Whiskey fans can be hard to please. For every Talisker fan, there’s someone who thinks that Taiwanese Scotch is the only dram worth drinking. And of course, if your giftee is a big whiskey drinker, then it’s likely that whatever whiskey you do buy them, it will already be on their radar.
So consider gifting something a little more creative. We asked 13 whiskey experts across a number of disciplines — from luxury buyers to award-winning bartenders to celebrated restaurateurs — a simple question: What would you give to someone who loves whiskey? They came up with a list of recommendations for every kind of whiskey drinker — from the best whiskey glasses and whiskey ice trays to the best kit for whiskey drinkers, best books for whiskey lovers, and even the best distillery tours to book in the U.K.
Best whiskey glasses
Most expert tasters agree that the perfect whiskey glass has a thin stem, to keep your hand away from your nose, and a bowl-shaped, narrow-rimmed glass to properly channel smells. A Glencairn glass offers both, which is why three of our experts chose it. “Glencairn whiskey glasses are the industry standard, and absolutely the best for getting the most out of your whiskies,” says Katie Groves, from London’s oldest whiskey specialist Milroy’s of Soho. “You can get bespoke ones, or they’ve just launched some colourful ones which are so cool — you can buy them individually or in a set of six, perfect for blind tastings.” David Beaufort-Dysart, restaurant manager at Liverpool’s Panoramic 34, says the Glencairn is “the best glass for whiskey,” as “it keeps the concentrated aromas in the glass for longer,” while Nick Bell, spirits and beers buyer at Harvey Nichols, goes as far as saying that the glass “revolutionised whiskey tasting.” He recommends the travel case, which comes with two glasses in a faux-leather holder: “Perfect for weekends away, long train journeys, picnics, camping trips, and watching the sun go down on the beach with a dram in hand.”
Of course, the best glass for Scotch might not be the best for tasting Irish whiskey. According to Ciarán Smith, co-founder of Islington Irish bar Homeboy, that accolade goes to the Túath. “It’s perfect for nosing and tasting whiskey,” he says. “The flared rim softens the hot alcohol notes and delivers the whiskey right onto the centre of your tongue, letting you identify the subtler notes more easily.” Callooh Callay’s Emily Chipperfield, who says she’s “known for drinking whiskey out of anything but a Glencairn,” is another Túath fan. “In a lot of professional tastings, we have to drink out of the same type of glass, so at home, where I get to choose, I’m drinking out of Túath glasses,” she says. “The lip of the glass is slightly wider and bent to be more comfortable to drink out of, it’s designed in such a way that it can rest on its side while the whiskey is opening up, and … it’s beautiful!”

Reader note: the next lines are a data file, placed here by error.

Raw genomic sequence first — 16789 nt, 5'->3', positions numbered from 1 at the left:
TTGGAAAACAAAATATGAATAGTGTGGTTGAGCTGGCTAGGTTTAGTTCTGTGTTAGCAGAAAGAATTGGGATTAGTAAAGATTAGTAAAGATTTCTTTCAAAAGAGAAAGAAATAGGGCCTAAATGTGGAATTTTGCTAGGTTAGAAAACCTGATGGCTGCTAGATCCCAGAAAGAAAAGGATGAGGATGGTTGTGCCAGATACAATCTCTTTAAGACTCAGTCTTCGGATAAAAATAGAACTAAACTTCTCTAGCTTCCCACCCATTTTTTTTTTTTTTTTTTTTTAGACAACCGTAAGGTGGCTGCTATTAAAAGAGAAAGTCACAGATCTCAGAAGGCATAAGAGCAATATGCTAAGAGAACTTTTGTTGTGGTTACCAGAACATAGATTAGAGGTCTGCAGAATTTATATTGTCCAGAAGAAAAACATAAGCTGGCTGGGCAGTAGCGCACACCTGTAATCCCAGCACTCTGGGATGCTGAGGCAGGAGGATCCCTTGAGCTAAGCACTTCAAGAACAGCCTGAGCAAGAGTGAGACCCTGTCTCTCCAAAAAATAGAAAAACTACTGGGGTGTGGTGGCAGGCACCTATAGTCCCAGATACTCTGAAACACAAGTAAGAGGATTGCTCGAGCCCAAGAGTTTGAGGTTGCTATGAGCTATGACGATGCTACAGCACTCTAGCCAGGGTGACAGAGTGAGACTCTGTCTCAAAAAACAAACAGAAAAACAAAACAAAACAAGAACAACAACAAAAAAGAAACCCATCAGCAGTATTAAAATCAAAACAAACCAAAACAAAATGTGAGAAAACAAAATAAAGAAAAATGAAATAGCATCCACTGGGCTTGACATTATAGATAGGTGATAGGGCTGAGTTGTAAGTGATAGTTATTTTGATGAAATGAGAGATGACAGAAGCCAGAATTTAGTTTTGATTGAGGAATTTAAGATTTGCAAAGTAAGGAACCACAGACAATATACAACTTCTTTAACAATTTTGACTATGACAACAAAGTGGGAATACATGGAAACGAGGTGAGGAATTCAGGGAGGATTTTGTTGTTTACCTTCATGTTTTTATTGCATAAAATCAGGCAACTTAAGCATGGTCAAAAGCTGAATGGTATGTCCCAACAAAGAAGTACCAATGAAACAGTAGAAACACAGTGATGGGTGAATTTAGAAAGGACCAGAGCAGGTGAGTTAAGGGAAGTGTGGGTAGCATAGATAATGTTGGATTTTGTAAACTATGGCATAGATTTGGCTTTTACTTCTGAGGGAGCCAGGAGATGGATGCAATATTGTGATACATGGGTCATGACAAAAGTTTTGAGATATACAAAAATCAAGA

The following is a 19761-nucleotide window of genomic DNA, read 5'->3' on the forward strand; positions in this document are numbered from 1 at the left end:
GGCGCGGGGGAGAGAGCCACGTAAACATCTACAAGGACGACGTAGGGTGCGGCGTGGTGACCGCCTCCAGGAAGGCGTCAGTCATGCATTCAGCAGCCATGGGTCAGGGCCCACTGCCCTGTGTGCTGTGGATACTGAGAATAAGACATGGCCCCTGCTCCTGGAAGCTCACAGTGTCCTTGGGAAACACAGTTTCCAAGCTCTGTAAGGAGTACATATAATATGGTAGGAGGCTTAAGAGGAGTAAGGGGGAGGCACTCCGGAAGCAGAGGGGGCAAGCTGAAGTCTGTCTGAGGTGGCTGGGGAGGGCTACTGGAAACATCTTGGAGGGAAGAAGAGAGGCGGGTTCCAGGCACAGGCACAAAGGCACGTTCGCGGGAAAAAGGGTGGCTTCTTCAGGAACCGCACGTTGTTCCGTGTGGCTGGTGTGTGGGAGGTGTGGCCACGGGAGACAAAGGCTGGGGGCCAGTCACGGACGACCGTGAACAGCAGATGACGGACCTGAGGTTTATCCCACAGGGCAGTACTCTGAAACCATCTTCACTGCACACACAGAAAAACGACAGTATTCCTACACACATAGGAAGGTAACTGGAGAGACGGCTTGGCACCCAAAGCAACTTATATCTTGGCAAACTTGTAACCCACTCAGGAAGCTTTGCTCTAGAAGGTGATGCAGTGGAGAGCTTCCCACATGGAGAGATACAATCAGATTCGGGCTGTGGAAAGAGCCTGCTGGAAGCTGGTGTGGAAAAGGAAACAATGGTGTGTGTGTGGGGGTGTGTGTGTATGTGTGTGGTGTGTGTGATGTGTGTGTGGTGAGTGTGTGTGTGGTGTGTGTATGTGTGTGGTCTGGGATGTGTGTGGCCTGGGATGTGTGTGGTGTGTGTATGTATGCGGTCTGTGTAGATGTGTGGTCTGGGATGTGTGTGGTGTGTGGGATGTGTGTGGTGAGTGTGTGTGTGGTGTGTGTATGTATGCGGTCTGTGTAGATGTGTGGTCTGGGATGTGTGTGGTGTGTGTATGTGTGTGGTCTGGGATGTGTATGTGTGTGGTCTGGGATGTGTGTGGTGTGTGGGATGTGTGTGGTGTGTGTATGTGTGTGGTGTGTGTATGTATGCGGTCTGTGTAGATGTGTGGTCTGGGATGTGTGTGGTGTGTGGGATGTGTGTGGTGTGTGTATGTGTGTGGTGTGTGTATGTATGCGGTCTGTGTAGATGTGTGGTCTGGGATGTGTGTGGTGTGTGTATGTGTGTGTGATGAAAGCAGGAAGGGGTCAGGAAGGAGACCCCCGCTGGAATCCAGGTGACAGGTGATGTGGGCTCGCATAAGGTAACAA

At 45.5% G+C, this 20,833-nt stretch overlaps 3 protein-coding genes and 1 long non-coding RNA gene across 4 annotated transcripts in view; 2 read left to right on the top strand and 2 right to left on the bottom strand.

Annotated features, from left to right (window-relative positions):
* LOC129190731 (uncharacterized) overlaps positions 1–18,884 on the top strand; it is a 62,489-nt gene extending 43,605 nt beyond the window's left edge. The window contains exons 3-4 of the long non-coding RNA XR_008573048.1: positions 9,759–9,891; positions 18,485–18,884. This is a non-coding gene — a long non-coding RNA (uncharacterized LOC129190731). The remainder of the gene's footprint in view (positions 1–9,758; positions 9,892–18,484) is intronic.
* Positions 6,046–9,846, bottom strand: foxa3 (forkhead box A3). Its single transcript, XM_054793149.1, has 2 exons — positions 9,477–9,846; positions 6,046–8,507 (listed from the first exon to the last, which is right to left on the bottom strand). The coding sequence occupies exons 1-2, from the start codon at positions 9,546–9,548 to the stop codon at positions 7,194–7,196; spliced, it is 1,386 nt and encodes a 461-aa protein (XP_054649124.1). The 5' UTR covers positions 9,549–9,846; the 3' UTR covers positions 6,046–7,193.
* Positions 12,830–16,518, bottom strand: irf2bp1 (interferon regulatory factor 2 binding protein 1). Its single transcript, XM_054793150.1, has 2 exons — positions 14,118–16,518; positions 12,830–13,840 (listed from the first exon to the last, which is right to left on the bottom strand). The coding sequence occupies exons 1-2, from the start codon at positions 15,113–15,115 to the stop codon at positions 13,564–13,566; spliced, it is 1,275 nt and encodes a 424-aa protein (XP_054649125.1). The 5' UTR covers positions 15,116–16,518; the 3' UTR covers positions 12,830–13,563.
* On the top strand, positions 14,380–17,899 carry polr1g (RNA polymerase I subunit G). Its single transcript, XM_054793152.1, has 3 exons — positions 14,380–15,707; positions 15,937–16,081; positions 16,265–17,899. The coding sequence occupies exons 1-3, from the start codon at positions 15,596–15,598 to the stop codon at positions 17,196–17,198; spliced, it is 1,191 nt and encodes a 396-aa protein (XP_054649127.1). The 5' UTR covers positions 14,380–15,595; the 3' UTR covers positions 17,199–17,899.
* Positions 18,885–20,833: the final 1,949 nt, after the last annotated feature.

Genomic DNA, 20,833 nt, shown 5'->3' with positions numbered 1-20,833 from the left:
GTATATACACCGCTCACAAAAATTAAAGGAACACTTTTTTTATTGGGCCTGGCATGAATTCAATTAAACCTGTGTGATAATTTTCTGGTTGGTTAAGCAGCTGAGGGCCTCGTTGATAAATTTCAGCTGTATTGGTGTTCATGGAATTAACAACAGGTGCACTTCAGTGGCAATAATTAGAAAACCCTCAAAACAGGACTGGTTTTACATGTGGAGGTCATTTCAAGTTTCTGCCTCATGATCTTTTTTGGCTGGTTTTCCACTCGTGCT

If you’re not looking for a tasting glass, a classic tumbler is your best bet — Sandy Jarvis, managing director of London pub company The Culpeper Group, recommends a pair from Royal Doulton as a showstopping gift. “If you’re going to enjoy whiskey at home, you’ve got to have good glasses for it — it’s part of the fun and adds to the experience,” he says. “I like something with a bit of weight, and I’m a sucker for the old-school diamond cut.”
Alternatively, Mia Johansson, whose bar Swift was recently ranked the second-best cocktail bar in the U.K., recommends mixing things up by ditching the tumbler for a Riedel Vinum brandy snifter. “They’re beautiful to look at and so much more fun to drink out of,” she says. “Makes it a treat to enjoy all the aromas and hard work in that uisge beatha.”
Best accessories for whiskey lovers
“While this might be anathema to whiskey purists, I like a cube of ice with my single malt,” says Ed Templeton, owner of award-winning culinary hub Carousel. “But it has to be a proper ice cube, so it doesn’t melt in seconds.” Johansson agrees. “Ice isn’t just for cooling; it’s a garnish that enhances the experience,” she says. “Impress with a large ice block straight from the freezer that doesn’t overdilute your beautiful tipple, but keeps it silky smooth.” Templeton recommends OXO’s large ice cubes, while for Johansson, the perfect cooler comes in the form of Ticent & Co.’s oversize ice balls. As for the method? “Ideally use spring water instead of tap,” says Templeton. “And make sure you wash the tray thoroughly before its first use, so your cubes don’t taste of freezer.”
Everyone enjoys their whiskey differently. For those who dilute with a little water, Beaufort-Dysart recommends a glass pipette. “You only want two or three drops of soft mineral water,” he says. “Too much water is a sin!” This version, from Glencairn, should please even the purists.